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Yes Manxman has near enough covered it. Your wife must prove to the court that the measurement in her particular case cannot be relied upon. She will be hard pushed to do that. Showing that "this might have happened" or "that may have malfunctioned" will not do.

 

She should be offered a speed awareness course for that speed provided she has not done one of the applicable type (there are three) within the last three years. This will cost her about £100 and three or four hours of her time but, crucially, no points. If she does not fancy that or it is not offered the alternative is a fixed penalty of £100 and three points.

 

Nobody is entitled to any evidence before court proceedings begin. Drivers can ask for "any photographs which may help identify the driver." Obviously they should do so before responding to the Section 172 request for driver's details. Some areas provide them, others do not and there is no obligation to do so. The photographs rarely help identifying the driver as they are designed to identify the vehicle, not the driver. Identifying the driver is the duty of (in the first instance, at least) the Registered Keeper. Those photographs usually only form the evidence (if it is needed) to identify the vehicle. Evidence to substantiate the speed alleged will come either from the automatic device or, in the case of a manned device or a vehicle stop, by the operator or police officer who measured the speed.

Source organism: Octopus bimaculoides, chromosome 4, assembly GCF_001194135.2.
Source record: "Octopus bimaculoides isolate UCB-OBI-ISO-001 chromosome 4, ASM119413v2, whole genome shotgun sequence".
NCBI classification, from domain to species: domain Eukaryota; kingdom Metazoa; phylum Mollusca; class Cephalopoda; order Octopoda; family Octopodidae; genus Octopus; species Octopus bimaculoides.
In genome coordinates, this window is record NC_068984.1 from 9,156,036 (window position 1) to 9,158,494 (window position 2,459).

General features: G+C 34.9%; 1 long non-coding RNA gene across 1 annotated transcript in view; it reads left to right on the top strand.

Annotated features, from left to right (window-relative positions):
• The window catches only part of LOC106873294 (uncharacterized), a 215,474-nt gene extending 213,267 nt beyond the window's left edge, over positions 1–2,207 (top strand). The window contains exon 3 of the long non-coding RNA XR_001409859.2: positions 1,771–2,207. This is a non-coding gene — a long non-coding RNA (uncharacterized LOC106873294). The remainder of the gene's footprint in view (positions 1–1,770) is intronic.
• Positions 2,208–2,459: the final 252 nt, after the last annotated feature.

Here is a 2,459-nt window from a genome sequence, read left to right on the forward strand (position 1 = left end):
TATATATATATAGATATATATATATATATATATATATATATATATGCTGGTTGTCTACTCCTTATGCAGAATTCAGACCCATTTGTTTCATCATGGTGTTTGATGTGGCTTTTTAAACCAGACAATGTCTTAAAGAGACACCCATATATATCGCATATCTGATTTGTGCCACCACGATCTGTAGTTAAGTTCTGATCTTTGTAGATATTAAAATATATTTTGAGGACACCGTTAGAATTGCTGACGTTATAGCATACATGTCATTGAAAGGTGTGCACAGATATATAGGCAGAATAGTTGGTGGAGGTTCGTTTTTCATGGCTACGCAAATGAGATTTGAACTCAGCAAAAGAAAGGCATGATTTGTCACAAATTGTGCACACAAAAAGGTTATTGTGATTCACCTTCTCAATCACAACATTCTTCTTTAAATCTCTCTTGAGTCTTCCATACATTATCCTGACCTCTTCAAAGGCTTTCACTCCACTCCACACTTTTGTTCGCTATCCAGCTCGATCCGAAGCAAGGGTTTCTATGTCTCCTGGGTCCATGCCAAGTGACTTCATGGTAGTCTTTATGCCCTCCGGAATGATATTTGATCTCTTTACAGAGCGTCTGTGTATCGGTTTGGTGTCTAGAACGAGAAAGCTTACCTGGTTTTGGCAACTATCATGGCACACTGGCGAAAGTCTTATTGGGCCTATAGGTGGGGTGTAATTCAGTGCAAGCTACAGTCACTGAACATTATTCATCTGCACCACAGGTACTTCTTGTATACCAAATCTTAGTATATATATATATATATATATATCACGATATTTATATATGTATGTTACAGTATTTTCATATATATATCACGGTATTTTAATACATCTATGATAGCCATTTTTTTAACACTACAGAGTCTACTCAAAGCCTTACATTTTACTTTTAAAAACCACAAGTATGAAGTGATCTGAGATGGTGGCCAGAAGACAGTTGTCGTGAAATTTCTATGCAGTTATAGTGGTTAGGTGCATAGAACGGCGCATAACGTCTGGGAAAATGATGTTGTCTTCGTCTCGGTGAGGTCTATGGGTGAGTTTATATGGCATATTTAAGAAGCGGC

You can see from the link provided by Manxman about Mr Keedwell's case, the perils of defending an allegation solely on the basis that the driver was "certain they were not exceeding the limit." Your wife would do well to accept whatever out of court offer is made.